Writer’s block. Or as I like to call literary congestion. It’s an ailment that plagues many of us who are writing. The first step to recovery, before you take any step at all, can involve taking a step back. Now, you may be thinking “but how will I get anything done?” You’ll just have to trust me on this. It’s a catch 22 that is worth the benefits. To prevent yourself from stepping too far back and losing your focus, it is important to engage in activities that have a positive and meaningful impact. Here are a few suggestions.
I like to classify this step back as more of a half step back. The reason being is that you’re still involved in written text. However, you’re more remote in your involvement. Instead of creating new text, you’re observing and absorbing existing text. Perhaps your current case of writer’s block stems from your preoccupations with perfection. You expect to flawlessly get it out on paper the first time. This ideal situation rarely happens. Most great pieces of writing have been deconstructed before going to print. Feel free to draw inspiration from what you’re reading and mimick writing styles that you appreciate. Within reason of course. I personally wouldn’t start incorporating Shakespeare’s iambic pantameter into my academic writing. But that’s just me. Anyway, once you feel comfortable to tackle your writing, go ahead and do so. You may be pleasantly surprised with yourself.
Write it Simply
Albert Einstein said “If you can’t explain it simply, you don’t understand it well enough.” This might be the case. If so, then you’ll need to do a bit more research on your topic. Or, it might be that you know too much about your topic. That’s not necessarily a bad thing. However, it can be a deterrent toward clearly constructing your text. In either case, an exercise in writing your thoughts in more simple terms can be a very effective one. Write what you know in the most basic terms. Write what you know with free will. Don’t worry about making it perfect at the first try. You might even like the way that your words sound when you write them simply. You can always edit your work afterwards. Allow yourself the opportunity to develop the bare bones of your facts, ideas, and thoughts. When inspiration strikes, you can always add life to the skeleton you’ve developed.
Write, Don’t Type
Allow me to share my personal experiences with this tip. During my undergraduate and graduate studies, I did not have a laptop. I probably stood out in libraries and cafes as among the rare few without a laptop. But, this was my choice. I admit, there were times when I felt slightly awkward about this. A friend of mine explained the benefit of this practice beautifully. She said “it’s because you’re a writer, not typer.” And she was right. To this day, when I face writer’s block while I’m typing, I turn back the simple medium of paper. Although I love feeling like my fingers are tap dancing as I hear the fast clickity clack sounds, I know that this joy doesn’t always occur. The flow of words does not keep up with my desire to type really fast. So, I go back to the basics and enjoy the synergy that’s created between the mind and pen.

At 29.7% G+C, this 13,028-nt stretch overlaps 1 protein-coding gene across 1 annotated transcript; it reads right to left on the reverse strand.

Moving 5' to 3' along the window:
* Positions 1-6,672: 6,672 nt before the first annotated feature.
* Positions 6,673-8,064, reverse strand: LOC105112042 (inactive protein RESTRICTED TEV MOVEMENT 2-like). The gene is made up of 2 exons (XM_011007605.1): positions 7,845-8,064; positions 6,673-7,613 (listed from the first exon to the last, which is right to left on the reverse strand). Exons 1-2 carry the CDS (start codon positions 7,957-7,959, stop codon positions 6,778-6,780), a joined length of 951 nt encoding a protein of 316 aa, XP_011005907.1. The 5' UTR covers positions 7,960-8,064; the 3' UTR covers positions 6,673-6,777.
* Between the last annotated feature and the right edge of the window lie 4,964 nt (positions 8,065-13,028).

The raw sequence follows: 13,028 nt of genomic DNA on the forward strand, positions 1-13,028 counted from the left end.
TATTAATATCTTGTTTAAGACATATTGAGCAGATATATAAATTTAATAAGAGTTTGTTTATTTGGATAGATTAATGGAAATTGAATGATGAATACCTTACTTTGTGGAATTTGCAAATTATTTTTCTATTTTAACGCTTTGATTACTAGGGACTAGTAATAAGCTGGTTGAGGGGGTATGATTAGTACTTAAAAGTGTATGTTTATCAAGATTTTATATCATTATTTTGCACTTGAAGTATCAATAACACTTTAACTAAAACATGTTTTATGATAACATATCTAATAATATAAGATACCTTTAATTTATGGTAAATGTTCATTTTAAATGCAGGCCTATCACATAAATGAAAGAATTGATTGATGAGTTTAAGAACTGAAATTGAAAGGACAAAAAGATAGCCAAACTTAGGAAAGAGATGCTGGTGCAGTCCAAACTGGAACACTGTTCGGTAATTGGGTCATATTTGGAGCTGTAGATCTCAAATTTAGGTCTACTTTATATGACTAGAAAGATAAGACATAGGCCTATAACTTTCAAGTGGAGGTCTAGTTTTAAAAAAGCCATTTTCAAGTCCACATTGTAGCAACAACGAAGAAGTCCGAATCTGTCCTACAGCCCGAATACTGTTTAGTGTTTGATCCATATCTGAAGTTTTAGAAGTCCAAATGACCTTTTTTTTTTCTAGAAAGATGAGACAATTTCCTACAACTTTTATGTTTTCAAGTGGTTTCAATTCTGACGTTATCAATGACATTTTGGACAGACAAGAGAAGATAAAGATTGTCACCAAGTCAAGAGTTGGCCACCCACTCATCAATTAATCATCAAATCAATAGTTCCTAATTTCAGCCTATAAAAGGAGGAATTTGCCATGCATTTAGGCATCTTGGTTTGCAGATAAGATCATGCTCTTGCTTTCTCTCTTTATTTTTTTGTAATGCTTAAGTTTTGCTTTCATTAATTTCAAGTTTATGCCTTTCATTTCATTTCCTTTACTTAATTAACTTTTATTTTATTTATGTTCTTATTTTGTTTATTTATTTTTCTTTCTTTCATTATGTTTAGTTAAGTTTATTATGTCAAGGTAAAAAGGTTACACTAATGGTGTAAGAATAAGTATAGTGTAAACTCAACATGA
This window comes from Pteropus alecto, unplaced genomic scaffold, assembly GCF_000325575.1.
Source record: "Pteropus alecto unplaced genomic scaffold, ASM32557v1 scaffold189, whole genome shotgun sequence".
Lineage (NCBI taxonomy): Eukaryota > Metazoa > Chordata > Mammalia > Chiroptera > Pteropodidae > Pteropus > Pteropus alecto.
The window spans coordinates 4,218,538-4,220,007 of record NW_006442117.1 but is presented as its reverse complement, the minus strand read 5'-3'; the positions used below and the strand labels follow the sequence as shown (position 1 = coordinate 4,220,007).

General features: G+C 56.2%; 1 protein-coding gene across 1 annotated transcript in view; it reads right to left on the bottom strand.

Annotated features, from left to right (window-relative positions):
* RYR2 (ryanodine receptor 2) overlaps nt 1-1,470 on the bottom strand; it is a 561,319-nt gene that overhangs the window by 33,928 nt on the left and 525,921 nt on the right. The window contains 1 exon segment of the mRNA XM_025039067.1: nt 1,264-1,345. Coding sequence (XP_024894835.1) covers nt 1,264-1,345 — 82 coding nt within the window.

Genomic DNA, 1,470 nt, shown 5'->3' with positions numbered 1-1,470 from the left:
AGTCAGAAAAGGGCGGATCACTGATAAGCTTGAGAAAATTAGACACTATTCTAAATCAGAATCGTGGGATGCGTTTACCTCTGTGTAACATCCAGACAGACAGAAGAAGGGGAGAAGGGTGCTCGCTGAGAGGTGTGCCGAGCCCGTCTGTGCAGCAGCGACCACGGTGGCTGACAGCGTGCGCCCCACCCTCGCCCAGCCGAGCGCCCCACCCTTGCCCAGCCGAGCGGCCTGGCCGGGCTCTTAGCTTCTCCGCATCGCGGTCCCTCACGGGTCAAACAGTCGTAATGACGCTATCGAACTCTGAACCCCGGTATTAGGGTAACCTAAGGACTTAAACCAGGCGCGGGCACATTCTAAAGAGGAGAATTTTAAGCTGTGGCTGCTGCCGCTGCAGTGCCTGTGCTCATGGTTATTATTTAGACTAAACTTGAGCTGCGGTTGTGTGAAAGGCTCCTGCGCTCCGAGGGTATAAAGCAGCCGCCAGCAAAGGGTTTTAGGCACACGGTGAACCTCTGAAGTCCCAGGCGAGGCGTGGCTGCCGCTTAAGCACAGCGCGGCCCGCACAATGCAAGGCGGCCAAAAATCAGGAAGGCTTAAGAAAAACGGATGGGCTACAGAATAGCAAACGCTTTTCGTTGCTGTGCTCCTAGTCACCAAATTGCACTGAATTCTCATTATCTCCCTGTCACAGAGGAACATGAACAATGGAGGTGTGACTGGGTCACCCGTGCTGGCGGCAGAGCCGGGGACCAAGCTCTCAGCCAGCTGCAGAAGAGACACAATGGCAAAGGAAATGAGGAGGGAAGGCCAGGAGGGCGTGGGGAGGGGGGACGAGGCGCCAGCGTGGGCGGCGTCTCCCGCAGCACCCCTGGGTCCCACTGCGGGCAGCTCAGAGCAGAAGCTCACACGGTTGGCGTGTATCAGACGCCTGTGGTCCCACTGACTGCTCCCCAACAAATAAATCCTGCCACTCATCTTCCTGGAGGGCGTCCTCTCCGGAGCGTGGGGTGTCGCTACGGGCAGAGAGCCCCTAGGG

If your case of writer’s block is becoming a source of stress, and you continue to stew in that stress, then you are doing a disservice to your writing quality and your overall health. The stress might even be feeding that writer’s block. Exercise is a healthy way to channel that stress and put it in its place. The endorphins that are released from exercise allow your body and mind to relax. The journey toward this relaxed state of being is just as important as the destination. While on this journey, you may be surprised to notice your ideas develop throughout the process. Exercise also has the capacity to empower you to confront challenges from a more positive angle. With mindful exercise comes the ability to set goals. Reaching those goals results in a sense of accomplishment that can also be translated to your writing project. Overall, exercising your body will put you in a better position to exercise your writing muscle.
Catch up on household chores
When afflicted by writer’s block, writing can feel like a chore. You may not be fully cognizant of the fact that there are other important things circulating your mind, which in turn also cloud your ability to write clearly. It’s common for many writers to fall behind on their own personal responsibilities when they become engrossed in their writing assignment. However, it’s also common for that period of engrossment to be short lived. The expiry time is the perfect time to step away from your keyboard, or put down your pen, and take care of yourself a bit more. Simply decluttering your work space can make a positive difference in the nature of your work. There’s a reason why people say that a cluttered space is equal to a cluttered mind. Declutter your mind, clean your home and go back to your writing with a clean mind while being in a clean space.
Your right combination of words will come at the right time. In the meantime, give any one of these tips a try and find out what works best for you. Feel free to comment below, and let me know if you’ve tried these tips or if you have any other tips to share!